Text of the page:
Polyglot Persistence

Posted on October 15, 2008 by Scott Leberknight

In late 2006 Neal Ford wrote about Polyglot Programming and predicted the wave of language choice we are now seeing in the industry to use the right language for the specific job at hand. Instead of assuming a "default" language like Java or C# and then warring over the many different available frameworks, polyglot programming is all about using the right language for the job rather than just the right framework(s). For a while now I've thought about the fact that, paralleling Neal's description of polyglot programming, a relational database seems to be the accepted and default choice for persistence. Sometimes this is due to the fact that organizations have standardized on RDBMS systems and there isn't even any other choice. Other times it is simply what we're used to doing, and possibly we don't even consider alternatives. But now, with things like Amazon SimpleDB, Google Bigtable, Microsoft SQL Server Data Services (SSDS), CouchDB, and lots more, it seems like we're now seeing the beginning of Polyglot Persistence in addition to polyglot programming.

Polyglot Persistence, like polyglot programming, is all about choosing the right persistence option for the task at hand. For example, some co-workers of mine on one project are effectively using Lucene as their primary datastore, since the application they've built is mainly to do complex full-text searches very fast against huge datasets. Most people probably don't think of Lucene as a data store and just consider it as their full-text search engine. But for this particular application, which aggregates multiple disparate datasets, glues them together, and performs full-text search against the consolidated view of the data, it makes a good deal of sense. It also helped that in a bake-off against a very popular traditional RDBMS system's full-text add-on product, the Lucene search solution blew the doors off the traditional RDBMS in terms of performance, and that was even after a team of consultants from the vendor came in and tried to optimize the search performance. So, in this case a non-relational data store made more sense in terms of the problem context, which was data aggregation and fast full-text search.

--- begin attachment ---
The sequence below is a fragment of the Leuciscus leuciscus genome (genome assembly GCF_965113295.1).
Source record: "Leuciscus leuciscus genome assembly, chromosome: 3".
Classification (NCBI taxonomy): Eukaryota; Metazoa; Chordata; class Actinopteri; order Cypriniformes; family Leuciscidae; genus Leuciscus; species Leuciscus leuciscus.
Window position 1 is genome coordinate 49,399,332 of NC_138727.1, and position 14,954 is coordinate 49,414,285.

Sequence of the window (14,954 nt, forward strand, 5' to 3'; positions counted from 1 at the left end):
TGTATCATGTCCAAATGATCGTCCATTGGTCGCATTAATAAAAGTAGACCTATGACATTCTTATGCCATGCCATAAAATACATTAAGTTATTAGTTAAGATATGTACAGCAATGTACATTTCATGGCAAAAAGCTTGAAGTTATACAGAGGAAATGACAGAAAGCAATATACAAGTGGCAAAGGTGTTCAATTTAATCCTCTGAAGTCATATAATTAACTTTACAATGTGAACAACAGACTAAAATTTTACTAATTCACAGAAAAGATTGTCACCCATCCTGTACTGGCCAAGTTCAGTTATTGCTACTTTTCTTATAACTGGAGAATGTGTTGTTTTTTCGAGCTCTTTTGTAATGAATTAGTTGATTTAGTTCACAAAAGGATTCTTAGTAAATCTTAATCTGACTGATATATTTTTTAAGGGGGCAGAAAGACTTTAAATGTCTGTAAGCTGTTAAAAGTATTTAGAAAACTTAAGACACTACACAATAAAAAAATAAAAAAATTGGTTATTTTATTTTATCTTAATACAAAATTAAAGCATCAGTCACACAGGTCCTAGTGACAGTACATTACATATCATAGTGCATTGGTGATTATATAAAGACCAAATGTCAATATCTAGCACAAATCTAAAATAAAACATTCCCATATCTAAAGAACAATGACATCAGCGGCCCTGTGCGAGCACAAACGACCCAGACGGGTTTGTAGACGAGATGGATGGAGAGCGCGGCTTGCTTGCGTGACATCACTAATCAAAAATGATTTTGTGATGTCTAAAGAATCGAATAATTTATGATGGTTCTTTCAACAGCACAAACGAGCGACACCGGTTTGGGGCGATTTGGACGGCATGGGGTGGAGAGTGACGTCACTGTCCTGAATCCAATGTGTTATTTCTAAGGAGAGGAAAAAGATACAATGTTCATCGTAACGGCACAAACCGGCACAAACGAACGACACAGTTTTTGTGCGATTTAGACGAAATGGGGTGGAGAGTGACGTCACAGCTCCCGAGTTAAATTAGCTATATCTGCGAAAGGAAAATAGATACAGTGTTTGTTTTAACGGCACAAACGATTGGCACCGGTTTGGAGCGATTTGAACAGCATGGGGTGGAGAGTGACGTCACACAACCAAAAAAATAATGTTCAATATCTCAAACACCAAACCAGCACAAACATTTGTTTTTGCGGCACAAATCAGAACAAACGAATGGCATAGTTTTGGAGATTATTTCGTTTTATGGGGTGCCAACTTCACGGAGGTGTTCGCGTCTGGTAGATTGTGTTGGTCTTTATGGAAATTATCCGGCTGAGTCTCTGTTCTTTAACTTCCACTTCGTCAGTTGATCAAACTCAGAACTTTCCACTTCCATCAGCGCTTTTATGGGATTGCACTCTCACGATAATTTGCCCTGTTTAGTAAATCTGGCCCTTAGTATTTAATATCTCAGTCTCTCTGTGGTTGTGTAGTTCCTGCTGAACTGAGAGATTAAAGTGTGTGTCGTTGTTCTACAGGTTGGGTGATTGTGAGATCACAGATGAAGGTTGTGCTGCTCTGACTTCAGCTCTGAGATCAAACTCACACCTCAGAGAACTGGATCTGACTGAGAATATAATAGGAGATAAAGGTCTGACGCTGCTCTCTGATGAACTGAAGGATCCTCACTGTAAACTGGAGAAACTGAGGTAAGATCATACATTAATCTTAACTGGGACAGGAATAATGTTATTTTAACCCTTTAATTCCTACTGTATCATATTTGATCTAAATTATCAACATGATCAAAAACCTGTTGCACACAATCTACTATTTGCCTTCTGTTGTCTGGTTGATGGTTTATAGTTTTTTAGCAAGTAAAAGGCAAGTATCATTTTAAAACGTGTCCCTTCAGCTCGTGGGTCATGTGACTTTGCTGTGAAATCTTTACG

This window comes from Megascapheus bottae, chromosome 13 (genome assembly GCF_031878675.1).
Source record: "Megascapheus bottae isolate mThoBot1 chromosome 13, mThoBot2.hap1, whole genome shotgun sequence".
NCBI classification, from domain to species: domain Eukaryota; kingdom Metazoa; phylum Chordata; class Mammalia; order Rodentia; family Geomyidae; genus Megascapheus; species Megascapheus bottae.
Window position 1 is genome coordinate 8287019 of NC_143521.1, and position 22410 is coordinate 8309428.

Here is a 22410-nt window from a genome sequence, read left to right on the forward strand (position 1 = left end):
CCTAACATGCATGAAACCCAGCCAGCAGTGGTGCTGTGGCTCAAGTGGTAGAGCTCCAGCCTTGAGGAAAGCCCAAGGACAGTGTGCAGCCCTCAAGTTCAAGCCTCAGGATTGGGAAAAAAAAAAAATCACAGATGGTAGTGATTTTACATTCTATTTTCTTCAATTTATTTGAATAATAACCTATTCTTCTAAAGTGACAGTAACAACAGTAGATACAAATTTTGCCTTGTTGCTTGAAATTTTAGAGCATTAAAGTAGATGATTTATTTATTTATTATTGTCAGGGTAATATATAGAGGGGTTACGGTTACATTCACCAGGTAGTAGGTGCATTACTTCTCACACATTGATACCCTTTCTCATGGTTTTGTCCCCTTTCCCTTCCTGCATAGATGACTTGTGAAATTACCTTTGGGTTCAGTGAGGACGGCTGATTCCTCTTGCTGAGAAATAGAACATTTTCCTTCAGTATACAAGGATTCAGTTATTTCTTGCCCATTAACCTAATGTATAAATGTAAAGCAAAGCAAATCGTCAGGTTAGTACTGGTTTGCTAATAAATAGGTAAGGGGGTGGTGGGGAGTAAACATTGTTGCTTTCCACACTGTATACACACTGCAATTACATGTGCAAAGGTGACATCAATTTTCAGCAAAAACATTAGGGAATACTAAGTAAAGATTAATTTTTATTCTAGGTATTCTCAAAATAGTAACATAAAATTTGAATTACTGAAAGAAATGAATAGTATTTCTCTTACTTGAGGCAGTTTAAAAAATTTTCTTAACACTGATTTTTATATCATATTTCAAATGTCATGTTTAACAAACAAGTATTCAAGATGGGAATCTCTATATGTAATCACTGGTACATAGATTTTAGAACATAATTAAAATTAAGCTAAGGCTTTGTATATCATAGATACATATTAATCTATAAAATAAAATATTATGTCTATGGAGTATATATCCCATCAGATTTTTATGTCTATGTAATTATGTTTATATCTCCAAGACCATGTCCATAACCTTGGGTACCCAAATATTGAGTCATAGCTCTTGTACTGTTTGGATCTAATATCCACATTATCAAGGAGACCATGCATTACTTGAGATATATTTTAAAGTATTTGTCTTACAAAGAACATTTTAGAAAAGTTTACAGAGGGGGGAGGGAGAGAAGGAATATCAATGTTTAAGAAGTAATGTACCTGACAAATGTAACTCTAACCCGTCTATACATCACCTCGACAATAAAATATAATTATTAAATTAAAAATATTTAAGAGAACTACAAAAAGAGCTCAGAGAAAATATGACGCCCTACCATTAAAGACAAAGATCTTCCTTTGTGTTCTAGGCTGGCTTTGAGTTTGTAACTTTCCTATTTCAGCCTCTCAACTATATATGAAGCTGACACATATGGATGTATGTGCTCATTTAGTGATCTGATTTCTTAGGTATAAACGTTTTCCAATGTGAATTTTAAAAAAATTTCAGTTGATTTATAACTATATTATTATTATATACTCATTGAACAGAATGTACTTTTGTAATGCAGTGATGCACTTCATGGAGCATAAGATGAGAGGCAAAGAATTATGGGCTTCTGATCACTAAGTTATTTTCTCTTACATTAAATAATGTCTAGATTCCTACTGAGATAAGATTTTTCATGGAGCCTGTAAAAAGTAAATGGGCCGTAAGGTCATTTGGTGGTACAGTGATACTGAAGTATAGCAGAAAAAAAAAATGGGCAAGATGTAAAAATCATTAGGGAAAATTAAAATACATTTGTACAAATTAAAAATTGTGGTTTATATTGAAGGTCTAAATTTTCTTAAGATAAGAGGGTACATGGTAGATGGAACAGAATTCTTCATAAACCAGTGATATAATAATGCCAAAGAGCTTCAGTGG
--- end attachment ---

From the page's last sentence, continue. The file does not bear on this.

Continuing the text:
Within the past few years we've started to see and hear about how companies like Amazon and Google are using non-traditional data stores such as SimpleDB and Bigtable for their own applications. Google App Engine in fact provides access to Bigtable, described as a "sparse, distributed multi-dimensional sorted map," as the sole persistent store for Google App Engine applications. Other organizations like the Apache Software Foundation have gotten into the non-relational data store market as well with things like CouchDB which is described as "a distributed, fault-tolerant and schema-free document-oriented database accessible via a RESTful HTTP/JSON API." One of the common threads among all these non-relational stores is that they are distributed, designed for fault tolerance, embrace asynchronicity, and are based on BASE (Basically Available, Soft State, Eventually Consistent) and CAP (Consistency, Availability, Partition Tolerance) principles as opposed to traditional ACID (Atomicity, Consistency, Isolation, Durability) properties found in traditional RDBMS systems. In addition, they are almost all either "schemaless" or provide a flexible architecture that promotes ease of schema changes over time, again as opposed to the rigid and inflexible schemas of traditional relational databases.

I don't think it's a coincidence that the companies creating and now offering these alternative data stores - free, commercial, or hybrid models like Google App Engine which is free up to a certain point - are all giants in distributed computing and deal with data on a massive scale. My guess is that perhaps they initially deployed some things on traditional RBDMS systems and outgrew them or maybe they simply thought they could do it better for their own specific problems. But as a result, I think over time that organizations are going to start thinking more and more about the type of persistence they need for different problems, and that ultimately the RDBMS will be but one of the available persistence choices.

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